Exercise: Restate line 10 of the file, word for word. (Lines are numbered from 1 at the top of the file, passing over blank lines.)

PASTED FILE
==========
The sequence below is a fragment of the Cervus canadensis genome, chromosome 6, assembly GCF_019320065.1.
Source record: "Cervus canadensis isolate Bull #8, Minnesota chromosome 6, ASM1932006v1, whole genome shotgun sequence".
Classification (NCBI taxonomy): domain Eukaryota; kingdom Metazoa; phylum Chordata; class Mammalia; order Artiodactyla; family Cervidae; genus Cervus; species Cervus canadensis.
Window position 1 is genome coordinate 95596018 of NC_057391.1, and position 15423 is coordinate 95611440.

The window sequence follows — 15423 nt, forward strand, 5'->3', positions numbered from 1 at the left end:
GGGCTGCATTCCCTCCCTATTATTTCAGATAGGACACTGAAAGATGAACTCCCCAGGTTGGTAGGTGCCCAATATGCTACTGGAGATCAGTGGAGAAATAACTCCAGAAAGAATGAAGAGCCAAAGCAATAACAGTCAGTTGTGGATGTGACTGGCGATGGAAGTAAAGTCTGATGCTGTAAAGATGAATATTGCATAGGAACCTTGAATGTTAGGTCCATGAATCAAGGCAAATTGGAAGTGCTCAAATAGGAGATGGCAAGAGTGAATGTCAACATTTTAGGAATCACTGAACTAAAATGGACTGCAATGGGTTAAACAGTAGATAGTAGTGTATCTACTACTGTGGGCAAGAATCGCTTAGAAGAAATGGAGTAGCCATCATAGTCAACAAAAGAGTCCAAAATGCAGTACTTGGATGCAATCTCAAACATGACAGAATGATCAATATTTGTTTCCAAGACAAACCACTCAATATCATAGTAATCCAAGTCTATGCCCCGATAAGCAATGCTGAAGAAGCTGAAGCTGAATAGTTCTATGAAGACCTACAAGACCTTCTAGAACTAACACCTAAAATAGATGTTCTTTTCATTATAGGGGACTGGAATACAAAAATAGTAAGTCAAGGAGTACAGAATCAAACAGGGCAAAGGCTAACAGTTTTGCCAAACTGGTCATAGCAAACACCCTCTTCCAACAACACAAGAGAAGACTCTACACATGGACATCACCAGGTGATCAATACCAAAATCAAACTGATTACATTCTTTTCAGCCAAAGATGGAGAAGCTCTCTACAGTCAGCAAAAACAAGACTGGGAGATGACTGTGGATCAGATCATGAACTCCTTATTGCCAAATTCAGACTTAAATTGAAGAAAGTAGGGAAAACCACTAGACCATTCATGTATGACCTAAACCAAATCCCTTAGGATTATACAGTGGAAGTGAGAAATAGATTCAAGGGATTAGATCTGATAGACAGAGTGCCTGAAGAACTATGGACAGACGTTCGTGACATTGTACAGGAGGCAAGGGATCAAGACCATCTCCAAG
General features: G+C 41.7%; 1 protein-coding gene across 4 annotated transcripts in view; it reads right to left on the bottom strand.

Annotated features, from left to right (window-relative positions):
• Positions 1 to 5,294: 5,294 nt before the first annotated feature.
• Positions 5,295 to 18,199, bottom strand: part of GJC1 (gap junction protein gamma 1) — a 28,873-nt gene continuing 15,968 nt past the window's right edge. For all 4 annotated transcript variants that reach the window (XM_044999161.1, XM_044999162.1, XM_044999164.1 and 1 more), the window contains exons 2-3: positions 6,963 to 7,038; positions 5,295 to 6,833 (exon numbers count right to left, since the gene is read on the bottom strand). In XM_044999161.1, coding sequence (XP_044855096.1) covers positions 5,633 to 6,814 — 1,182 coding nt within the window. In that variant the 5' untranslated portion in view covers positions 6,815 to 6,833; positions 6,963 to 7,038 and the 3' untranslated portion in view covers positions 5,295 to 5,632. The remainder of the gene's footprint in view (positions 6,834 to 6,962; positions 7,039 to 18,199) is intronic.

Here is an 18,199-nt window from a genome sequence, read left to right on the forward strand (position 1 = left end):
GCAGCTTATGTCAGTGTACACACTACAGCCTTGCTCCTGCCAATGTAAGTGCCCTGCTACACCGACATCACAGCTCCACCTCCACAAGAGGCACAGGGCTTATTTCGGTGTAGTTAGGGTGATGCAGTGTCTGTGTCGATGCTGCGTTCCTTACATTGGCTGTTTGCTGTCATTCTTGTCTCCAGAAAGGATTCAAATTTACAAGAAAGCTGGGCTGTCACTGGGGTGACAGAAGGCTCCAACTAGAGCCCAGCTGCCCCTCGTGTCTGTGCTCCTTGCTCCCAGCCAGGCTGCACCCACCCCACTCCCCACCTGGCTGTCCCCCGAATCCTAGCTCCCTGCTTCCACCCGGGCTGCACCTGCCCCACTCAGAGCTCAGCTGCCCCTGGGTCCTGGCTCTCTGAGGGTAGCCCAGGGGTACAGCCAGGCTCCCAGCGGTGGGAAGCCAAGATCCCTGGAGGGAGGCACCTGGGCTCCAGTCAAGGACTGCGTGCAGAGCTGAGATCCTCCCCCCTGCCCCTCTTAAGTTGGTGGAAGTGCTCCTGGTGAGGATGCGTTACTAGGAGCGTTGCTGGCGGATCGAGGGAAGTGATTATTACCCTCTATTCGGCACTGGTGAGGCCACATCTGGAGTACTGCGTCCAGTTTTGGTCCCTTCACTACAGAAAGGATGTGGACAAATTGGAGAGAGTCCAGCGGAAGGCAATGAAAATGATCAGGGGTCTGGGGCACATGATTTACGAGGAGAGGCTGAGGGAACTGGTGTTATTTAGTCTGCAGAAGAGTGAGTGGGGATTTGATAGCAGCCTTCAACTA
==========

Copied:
• Positions 5,295 to 18,199, bottom strand: part of GJC1 (gap junction protein gamma 1) — a 28,873-nt gene continuing 15,968 nt past the window's right edge. For all 4 annotated transcript variants that reach the window (XM_044999161.1, XM_044999162.1, XM_044999164.1 and 1 more), the window contains exons 2-3: positions 6,963 to 7,038; positions 5,295 to 6,833 (exon numbers count right to left, since the gene is read on the bottom strand). In XM_044999161.1, coding sequence (XP_044855096.1) covers positions 5,633 to 6,814 — 1,182 coding nt within the window. In that variant the 5' untranslated portion in view covers positions 6,815 to 6,833; positions 6,963 to 7,038 and the 3' untranslated portion in view covers positions 5,295 to 5,632. The remainder of the gene's footprint in view (positions 6,834 to 6,962; positions 7,039 to 18,199) is intronic.